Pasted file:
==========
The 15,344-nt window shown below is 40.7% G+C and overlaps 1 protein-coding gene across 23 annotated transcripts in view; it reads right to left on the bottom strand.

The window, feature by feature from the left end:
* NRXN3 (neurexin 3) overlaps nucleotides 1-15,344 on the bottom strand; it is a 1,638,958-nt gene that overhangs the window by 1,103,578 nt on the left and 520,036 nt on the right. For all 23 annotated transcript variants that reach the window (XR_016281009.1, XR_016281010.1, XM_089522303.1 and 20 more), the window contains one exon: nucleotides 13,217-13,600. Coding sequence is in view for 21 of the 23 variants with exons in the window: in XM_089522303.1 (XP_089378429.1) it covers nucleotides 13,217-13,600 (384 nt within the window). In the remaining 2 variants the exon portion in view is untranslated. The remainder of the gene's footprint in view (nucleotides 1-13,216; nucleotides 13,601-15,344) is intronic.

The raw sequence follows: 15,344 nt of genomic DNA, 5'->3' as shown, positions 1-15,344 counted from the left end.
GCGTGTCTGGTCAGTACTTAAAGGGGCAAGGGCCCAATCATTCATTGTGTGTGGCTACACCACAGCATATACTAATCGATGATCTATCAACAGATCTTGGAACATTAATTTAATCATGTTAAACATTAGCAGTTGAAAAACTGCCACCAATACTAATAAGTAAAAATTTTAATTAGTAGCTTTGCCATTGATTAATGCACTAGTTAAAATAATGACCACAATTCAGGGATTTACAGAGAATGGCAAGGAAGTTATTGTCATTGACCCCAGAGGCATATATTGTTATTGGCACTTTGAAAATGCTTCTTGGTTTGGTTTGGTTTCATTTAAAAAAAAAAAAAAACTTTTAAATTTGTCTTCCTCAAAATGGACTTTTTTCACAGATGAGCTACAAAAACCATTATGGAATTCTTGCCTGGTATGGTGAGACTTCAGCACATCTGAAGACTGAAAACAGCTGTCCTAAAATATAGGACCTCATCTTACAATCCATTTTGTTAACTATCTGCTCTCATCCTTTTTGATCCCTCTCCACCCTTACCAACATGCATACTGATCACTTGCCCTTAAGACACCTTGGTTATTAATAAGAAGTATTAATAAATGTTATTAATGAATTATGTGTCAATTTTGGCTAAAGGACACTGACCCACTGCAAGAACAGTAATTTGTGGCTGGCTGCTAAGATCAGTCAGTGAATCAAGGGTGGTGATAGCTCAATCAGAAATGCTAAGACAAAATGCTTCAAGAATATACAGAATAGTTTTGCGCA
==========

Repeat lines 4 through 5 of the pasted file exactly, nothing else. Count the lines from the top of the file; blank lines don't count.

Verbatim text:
The raw sequence follows: 15,344 nt of genomic DNA, 5'->3' as shown, positions 1-15,344 counted from the left end.
GCGTGTCTGGTCAGTACTTAAAGGGGCAAGGGCCCAATCATTCATTGTGTGTGGCTACACCACAGCATATACTAATCGATGATCTATCAACAGATCTTGGAACATTAATTTAATCATGTTAAACATTAGCAGTTGAAAAACTGCCACCAATACTAATAAGTAAAAATTTTAATTAGTAGCTTTGCCATTGATTAATGCACTAGTTAAAATAATGACCACAATTCAGGGATTTACAGAGAATGGCAAGGAAGTTATTGTCATTGACCCCAGAGGCATATATTGTTATTGGCACTTTGAAAATGCTTCTTGGTTTGGTTTGGTTTCATTTAAAAAAAAAAAAAAACTTTTAAATTTGTCTTCCTCAAAATGGACTTTTTTCACAGATGAGCTACAAAAACCATTATGGAATTCTTGCCTGGTATGGTGAGACTTCAGCACATCTGAAGACTGAAAACAGCTGTCCTAAAATATAGGACCTCATCTTACAATCCATTTTGTTAACTATCTGCTCTCATCCTTTTTGATCCCTCTCCACCCTTACCAACATGCATACTGATCACTTGCCCTTAAGACACCTTGGTTATTAATAAGAAGTATTAATAAATGTTATTAATGAATTATGTGTCAATTTTGGCTAAAGGACACTGACCCACTGCAAGAACAGTAATTTGTGGCTGGCTGCTAAGATCAGTCAGTGAATCAAGGGTGGTGATAGCTCAATCAGAAATGCTAAGACAAAATGCTTCAAGAATATACAGAATAGTTTTGCGCA